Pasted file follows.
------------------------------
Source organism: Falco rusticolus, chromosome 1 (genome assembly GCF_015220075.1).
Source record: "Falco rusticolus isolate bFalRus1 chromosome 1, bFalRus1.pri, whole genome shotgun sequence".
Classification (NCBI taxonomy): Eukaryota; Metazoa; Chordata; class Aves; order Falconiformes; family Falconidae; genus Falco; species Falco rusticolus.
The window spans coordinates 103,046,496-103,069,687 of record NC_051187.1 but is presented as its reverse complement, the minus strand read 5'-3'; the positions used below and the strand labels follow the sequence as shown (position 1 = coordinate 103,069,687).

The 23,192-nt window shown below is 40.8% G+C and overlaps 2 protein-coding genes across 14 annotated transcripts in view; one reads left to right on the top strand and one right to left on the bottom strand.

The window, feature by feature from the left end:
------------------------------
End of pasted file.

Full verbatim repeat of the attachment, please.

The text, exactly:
Source organism: Falco rusticolus, chromosome 1 (genome assembly GCF_015220075.1).
Source record: "Falco rusticolus isolate bFalRus1 chromosome 1, bFalRus1.pri, whole genome shotgun sequence".
Classification (NCBI taxonomy): Eukaryota; Metazoa; Chordata; class Aves; order Falconiformes; family Falconidae; genus Falco; species Falco rusticolus.
The window spans coordinates 103,046,496-103,069,687 of record NC_051187.1 but is presented as its reverse complement, the minus strand read 5'-3'; the positions used below and the strand labels follow the sequence as shown (position 1 = coordinate 103,069,687).

The 23,192-nt window shown below is 40.8% G+C and overlaps 2 protein-coding genes across 14 annotated transcripts in view; one reads left to right on the top strand and one right to left on the bottom strand.

The window, feature by feature from the left end: